Clothes maketh the man – but leisurewear will maketh him a criminal. This, essentially, is the argument advanced by Castlebar councillor Michael Kilcoyne, who has proposed a by-law that would make the wearing of hoodies illegal.
Having noticed that several recent robberies in his locality were perpetrated by culprits who hid their faces behind hoodies, Kilcoyne concluded that a ban on hoods would put hoodlums out of business.
Fashion trends are clearly not the councillor's strong suit but somebody should tell him that hoodie-hysteria is a decade out of date – and wasn't a pretty sight the first time round.
Despite the dowdiness of his political wares, however, Kilcoyne took to the airwaves to promote them with the gusto of a designer unveiling his spring collection.
Pressed to flesh out his plan to decapitate the criminal fraternity by prohibiting their favourite headgear, he conceded that "99.9 percent" of hoodie-wearers are law-abiding citizens – accurate statistics are essential when it comes to framing law-enforcement policy.
When it was gently suggested to him that burglars and muggers might find alternative methods of disguising themselves, Kilcoyne implied that all forms of hood or mask might have to be outlawed.
"It's an area we have to examine," he insisted.
There is something disconcerting about the fact that this kind of cloth-headed twaddle can be presented as a thoughtful political response to the very real problem of rural crime.
Garda-station closures combined with a marked rise in violent attacks on people living in isolated regions have created a deep fear throughout the country.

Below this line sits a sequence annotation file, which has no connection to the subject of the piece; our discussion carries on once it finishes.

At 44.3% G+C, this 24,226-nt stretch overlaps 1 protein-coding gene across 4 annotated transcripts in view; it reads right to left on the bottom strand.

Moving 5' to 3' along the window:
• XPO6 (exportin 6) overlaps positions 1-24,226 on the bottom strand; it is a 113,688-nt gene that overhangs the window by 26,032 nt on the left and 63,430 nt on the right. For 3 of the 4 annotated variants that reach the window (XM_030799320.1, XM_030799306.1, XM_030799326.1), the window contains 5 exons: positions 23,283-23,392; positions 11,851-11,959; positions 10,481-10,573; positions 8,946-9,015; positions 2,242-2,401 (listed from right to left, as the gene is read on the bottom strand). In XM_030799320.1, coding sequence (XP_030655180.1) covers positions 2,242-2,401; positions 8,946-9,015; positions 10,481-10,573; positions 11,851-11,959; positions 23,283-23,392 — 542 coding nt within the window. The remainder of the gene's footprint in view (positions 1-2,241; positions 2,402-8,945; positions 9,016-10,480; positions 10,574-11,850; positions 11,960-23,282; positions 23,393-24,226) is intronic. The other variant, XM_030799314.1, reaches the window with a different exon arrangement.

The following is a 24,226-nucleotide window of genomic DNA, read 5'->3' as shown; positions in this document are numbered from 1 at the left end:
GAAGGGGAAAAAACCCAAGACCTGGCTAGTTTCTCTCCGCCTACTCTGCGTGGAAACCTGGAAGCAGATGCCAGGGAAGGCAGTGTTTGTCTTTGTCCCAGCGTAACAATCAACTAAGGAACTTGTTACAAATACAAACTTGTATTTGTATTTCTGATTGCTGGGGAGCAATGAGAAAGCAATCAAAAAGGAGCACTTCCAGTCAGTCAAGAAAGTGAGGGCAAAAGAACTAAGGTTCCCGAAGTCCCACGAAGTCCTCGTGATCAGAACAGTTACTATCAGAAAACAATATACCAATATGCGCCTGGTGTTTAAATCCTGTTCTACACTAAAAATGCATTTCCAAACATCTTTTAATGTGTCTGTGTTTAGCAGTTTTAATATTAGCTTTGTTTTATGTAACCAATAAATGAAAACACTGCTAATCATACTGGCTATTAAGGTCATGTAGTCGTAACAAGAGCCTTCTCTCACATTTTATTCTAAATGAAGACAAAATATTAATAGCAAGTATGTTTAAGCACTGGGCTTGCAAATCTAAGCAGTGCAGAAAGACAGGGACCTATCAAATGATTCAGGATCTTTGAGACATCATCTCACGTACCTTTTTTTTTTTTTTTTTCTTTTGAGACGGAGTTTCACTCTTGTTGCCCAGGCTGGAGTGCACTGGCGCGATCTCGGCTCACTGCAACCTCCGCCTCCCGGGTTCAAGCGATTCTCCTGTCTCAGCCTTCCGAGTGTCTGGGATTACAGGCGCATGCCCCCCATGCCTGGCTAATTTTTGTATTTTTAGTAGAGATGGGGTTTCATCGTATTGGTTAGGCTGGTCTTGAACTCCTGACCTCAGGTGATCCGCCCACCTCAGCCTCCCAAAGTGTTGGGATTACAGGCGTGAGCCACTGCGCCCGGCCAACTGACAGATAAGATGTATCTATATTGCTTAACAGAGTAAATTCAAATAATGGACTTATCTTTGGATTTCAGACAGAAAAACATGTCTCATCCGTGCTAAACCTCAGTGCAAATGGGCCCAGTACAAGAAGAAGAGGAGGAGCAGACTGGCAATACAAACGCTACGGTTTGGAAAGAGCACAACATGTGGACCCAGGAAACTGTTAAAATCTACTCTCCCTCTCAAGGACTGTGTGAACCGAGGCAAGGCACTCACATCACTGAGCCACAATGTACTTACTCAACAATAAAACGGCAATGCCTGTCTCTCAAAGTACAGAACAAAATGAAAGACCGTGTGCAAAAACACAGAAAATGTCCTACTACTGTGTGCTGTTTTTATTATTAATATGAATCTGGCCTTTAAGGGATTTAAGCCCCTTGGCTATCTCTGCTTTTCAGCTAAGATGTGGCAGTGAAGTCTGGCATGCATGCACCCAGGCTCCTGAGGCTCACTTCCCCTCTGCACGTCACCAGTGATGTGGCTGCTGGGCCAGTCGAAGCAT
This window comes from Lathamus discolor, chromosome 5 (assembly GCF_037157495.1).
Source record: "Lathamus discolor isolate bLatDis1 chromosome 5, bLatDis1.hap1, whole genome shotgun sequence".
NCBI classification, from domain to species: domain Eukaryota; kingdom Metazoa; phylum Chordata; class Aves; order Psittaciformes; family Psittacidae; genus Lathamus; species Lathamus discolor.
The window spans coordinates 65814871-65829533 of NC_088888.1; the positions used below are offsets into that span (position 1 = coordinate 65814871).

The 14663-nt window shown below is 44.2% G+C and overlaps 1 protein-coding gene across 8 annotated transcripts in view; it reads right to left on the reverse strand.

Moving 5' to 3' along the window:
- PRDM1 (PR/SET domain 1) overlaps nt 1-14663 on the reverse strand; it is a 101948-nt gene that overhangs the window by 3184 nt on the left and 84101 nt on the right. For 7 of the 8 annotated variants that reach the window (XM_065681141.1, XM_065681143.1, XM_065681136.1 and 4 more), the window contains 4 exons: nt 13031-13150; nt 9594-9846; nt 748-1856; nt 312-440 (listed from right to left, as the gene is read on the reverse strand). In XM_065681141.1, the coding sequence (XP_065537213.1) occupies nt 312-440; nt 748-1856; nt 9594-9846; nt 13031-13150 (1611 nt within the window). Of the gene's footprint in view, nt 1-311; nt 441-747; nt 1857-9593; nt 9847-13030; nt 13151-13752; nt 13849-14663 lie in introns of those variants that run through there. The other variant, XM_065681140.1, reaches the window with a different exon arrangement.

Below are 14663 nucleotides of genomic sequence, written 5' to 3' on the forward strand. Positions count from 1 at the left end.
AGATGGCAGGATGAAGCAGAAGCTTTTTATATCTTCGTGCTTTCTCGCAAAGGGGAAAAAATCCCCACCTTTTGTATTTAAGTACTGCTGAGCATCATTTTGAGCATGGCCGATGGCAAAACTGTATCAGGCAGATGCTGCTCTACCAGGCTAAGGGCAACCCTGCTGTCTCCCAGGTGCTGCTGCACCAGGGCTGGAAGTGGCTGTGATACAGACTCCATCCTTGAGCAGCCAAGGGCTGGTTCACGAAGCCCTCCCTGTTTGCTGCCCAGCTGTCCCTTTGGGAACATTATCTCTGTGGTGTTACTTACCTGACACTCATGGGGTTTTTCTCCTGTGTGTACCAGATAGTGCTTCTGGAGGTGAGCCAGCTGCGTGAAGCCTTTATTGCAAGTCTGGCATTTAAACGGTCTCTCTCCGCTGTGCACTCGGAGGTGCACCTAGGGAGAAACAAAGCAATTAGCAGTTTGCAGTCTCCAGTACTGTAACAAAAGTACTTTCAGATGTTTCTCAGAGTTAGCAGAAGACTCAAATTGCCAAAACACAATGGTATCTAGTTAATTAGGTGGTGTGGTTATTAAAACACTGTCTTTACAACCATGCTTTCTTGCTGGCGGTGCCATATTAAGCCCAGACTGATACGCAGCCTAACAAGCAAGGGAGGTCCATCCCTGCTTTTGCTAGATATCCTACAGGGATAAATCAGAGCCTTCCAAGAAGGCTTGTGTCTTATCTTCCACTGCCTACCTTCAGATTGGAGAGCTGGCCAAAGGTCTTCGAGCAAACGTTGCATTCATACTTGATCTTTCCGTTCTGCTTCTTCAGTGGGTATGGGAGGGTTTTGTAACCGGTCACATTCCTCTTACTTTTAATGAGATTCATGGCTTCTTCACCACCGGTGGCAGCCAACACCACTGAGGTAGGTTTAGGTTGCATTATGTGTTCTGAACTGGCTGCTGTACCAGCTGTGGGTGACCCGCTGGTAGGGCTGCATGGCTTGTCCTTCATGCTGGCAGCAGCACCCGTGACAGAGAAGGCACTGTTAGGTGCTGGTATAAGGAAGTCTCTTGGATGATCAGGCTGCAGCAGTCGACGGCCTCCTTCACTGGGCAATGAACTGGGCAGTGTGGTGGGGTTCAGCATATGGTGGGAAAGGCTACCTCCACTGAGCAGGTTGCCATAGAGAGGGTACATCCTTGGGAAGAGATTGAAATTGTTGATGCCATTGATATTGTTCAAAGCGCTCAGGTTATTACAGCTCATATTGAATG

This is precisely the kind of issue that merits serious attention by councillors but, unfortunately, seriousness is not their trademark these days.
Council chambers have increasingly become try-out rooms for ideas that would sit more comfortably in stand-up comedy than grown-up governance.
Already this year, we have had the proposal by Kerry councillor Danny Healy-Rae that rural-dwellers be provided with drink-driving licences, entitling them to consume more alcohol before getting behind the wheel than motorists elsewhere.
Then, there's Kevin Sheahan, the Limerick councillor who promoted the dangerous myth that immigrants are afforded preferential treatment in the allocation of social housing – and called for "Irish first" waiting-lists.
In Donegal, meanwhile, Cllr Sean McEniff has advocated that Travellers be "segregated" from settled society, and restricted to remote reservations.
What unites all of these cock-eyed outbursts from the parish-pump pulpit is their apparent focus on matters of pressing public concern.
Crime and punishment, rights and responsibilities, liberty and the pursuit of happiness – these are big issues of civic administration.
At a time when TDs are understandably preoccupied with macro-economics, councillors have a duty to apply themselves to such essential questions.
Rather than rising to the task, however, too many seem more determined to pander to the lowest common denominator.
Economic depressions are notorious incubators of crackpot politics. History abounds with examples of recession-hit societies that retreated into authoritarian manias, fads and crazes.
Some political commentators have expressed relief that Ireland's national politics has largely been spared such destructive folly.
But look at our councillors and the horizon is not so rosy.
Instead of banning headwear styles, we should actually be examining ways of compelling everybody to wear hats that clearly identify them.
Council chambers would make an ideal environment for piloting an experiment in millinery self-expression. If the dunce's cap fits . . .